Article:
The adviser exits corollary – higher salaries, higher fees
The decline in the number of financial advisers is starting to play out in higher salaries for those that remain and, in turn, higher fees charged to clients.
While the latest WealthData analysis has pointed to the exit of a further 31 financial advisers this week, this has to be seen against the background of major licensees such as Count Financial using its financial results to point to the average fee being charged to clients climbing to by close two $700 in just two years to reach $3,705.
At the same time, financial adviser remuneration has increased in some instances by between 10% and 15% with many salaried financial advisers now commanding a base of between $140,000 and $150,000 plus bonuses or profit shares.
What is more, many of the salaried advisers who were hit by the exit of the major banks are now finding themselves in demand from licensees who are looking to people with solid industry experience to pick up the client books of advisers who have exited the industry.
Licensee executives told Financial Newswire that they believed higher remuneration and higher fees were going to become a fact of life in the financial planning sector whilst ever financial advisers continued to exit the industry and whilst ever the pipeline of new entrants remained so limited.
According to the latest WealthData analysis some of the consolidation which appeared to be occurring in the opening months of 2022 appears to be at end with adviser exits well exceeding new entrants.
WealthData’s analysis of Key Movements This Week:
Net Change of advisers (-31)
36 Licensee Owners had net gains for 46 advisers
49 Licensee Owners had net losses for (-74) advisers
4 new licensees commenced, all in the Financial Planning peer group and (-5) closed
5 Provisional Advisers (PA) commenced and (-1) ceased.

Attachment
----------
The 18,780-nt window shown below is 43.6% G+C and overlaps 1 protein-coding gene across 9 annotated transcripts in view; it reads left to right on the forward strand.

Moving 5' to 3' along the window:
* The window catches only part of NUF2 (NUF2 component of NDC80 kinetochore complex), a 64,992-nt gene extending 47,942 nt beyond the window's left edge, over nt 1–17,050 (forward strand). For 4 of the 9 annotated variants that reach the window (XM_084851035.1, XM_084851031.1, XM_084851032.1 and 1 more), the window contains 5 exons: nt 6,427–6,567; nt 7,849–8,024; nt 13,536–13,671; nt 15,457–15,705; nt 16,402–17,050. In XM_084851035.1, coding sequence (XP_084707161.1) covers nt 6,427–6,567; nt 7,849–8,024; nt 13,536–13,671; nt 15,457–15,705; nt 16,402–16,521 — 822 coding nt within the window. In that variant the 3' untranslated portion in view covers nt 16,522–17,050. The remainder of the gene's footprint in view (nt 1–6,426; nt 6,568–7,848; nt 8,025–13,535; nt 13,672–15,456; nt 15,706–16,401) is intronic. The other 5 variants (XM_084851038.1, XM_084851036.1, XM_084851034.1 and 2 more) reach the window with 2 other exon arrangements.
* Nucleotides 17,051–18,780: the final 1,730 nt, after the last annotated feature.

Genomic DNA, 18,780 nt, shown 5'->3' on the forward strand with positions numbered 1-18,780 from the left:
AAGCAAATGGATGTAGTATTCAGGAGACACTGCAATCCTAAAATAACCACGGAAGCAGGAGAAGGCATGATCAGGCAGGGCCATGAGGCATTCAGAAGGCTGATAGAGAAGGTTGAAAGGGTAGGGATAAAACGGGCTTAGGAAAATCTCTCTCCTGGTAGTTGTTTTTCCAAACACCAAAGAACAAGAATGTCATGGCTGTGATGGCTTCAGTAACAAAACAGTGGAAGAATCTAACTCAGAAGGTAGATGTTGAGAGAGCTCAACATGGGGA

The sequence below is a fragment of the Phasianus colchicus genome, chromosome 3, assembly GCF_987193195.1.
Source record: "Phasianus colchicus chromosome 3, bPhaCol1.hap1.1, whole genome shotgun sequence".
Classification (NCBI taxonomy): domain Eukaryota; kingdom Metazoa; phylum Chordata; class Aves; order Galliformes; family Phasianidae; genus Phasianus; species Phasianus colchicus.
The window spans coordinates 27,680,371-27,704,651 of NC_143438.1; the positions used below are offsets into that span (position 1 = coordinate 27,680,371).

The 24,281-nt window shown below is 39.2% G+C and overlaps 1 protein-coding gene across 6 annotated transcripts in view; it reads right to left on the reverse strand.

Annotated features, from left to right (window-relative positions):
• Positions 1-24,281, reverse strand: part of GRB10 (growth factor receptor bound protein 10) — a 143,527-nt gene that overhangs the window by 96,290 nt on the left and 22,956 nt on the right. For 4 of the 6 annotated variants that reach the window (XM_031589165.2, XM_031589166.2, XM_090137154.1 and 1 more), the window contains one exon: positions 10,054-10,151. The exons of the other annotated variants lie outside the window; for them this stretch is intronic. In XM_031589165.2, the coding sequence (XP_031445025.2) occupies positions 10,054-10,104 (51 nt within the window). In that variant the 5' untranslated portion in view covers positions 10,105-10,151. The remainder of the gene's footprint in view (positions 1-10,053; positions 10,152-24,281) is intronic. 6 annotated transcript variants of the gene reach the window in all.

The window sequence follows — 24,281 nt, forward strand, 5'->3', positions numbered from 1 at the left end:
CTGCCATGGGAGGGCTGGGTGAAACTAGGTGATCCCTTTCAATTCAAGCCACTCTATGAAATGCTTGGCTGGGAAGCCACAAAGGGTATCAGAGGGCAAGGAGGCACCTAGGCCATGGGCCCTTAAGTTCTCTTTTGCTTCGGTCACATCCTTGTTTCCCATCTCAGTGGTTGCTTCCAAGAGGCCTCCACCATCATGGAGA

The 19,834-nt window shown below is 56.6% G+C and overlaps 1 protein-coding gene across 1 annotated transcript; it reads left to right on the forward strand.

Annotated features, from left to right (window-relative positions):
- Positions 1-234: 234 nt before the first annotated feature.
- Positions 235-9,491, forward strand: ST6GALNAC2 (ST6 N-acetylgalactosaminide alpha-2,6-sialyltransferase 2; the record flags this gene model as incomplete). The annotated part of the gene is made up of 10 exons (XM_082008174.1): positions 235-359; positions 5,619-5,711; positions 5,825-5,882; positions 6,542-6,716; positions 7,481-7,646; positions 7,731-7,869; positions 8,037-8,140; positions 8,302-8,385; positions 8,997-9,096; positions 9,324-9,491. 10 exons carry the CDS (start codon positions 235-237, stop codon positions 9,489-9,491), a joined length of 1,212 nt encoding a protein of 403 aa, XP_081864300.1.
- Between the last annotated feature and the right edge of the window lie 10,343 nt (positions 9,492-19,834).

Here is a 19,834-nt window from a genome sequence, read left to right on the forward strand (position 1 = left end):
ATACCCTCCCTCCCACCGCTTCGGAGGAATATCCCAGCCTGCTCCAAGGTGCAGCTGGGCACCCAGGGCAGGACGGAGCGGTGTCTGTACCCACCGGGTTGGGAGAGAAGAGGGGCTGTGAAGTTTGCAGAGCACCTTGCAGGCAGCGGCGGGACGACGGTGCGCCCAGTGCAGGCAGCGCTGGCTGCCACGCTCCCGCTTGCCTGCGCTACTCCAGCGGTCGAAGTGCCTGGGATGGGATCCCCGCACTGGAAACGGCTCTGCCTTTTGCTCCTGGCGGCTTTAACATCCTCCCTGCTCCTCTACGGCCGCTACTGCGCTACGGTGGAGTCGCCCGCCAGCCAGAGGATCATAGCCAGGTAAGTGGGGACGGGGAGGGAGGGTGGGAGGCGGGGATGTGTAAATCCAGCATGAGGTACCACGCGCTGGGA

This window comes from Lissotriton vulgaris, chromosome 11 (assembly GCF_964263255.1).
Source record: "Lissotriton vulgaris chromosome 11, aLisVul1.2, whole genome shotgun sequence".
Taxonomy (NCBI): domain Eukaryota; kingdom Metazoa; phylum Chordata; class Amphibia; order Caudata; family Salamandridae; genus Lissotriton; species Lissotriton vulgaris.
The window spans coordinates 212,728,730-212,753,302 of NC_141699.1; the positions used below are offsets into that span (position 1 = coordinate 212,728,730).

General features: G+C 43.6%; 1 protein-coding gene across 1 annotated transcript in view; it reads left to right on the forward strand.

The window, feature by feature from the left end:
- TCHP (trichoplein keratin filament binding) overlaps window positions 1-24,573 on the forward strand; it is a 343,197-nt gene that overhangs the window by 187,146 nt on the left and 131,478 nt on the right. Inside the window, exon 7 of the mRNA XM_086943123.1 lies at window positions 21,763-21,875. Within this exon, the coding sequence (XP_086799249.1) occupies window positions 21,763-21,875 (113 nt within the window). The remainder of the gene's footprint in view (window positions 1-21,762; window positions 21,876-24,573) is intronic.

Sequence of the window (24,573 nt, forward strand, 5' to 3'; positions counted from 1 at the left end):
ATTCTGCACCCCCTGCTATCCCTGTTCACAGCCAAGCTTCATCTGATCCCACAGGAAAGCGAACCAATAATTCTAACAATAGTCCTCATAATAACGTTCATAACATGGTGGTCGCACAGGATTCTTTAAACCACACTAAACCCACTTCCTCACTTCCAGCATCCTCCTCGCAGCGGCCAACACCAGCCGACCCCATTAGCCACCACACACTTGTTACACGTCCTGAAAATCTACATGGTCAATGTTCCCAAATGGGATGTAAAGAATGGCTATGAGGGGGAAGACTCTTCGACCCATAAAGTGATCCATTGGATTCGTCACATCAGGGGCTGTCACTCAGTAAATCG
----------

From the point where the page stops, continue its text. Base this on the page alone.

A busy week which unfortunately sees more adviser losses. The Financial Planning peer group (Biz Model) suffered a bad week, down (-27) after showing growth in the early part of the year. Of those 27 losses, 16 were at the two biggest group being AMP Group (-11) and Insignia (-5).
Growth This Week
Count Financial continued their growth and up net 4 this week, picking up advisers from Wealth Market and AIA. A small licensee Catalpa (Trading as When FS) up three with 2 Advisers from Aware Super and 1 from Count.
5 licensee owners were up a net 2 advisers each. This included two new licensees and a small licensee Badge Financial owned by PMM Group. Steinhardt (Infocus) also up 2 along with Australian Admin services (Link Advice). Thereafter, 29 licensee owners were up by net 1 each.
What was noticeable this week which has been trending for a while, are less advisers switching in the week, i.e. moving directly from one licensee to another. We have seen advisers being hired who may have a gap between leaving and joining a new licensee. Many are experienced advisers who would have had salaried positions in the past. This week we saw a total of 59 advisers appointed but only 18 switched during the week.
Losses This Week
AMP Group dominate down (-11), appointing 2 and losing 13, none of the 13 are showing as being appointed elsewhere. Insignia down (-5), appointing 1 and losing 6. 1 of the 6 commenced his own licensee and we are expecting a large practice that left Lonsdale to show up in next week’s report.
Highfield Group’s Insight investment services, down (-4) with advisers commencing their own AFSL. Loan Market (Connected to ray white Group) and Mortgage Choice continue to run down their financial planning businesses, both down (-3) this week.
4 Licensee owners down (-2) each including Synchron and Ord Minnett. And a very long tail of 40 licensee owners losing a net (-1) adviser each.
Year To Date Data
For licensee owners that have 20 or more advisers, Count pushes further ahead and are now up 25 for the year. Castleguard (Lifespan ) dropped back a little but are still up 13 for the year. PSK at 12 and Diverger at 11. Steinhardt (Infocus) make up the top 5 with a gain of 7 advisers. Four of the top five are major businesses with large number of advisers, demonstrating that many advisers still see value in joining a large firm as opposed to setting up their own AFSL.
As for losses, Insignia lead the way down (-47). A large gap to AMP down at (-18). AIA continues to lose advisers and are now down (-10). Findex down at (-8).
AIA Group are down (-9), many leaving to join Count. Four groups down (-8) each including Craigs and Findex and three groups share fifth spot down (-8).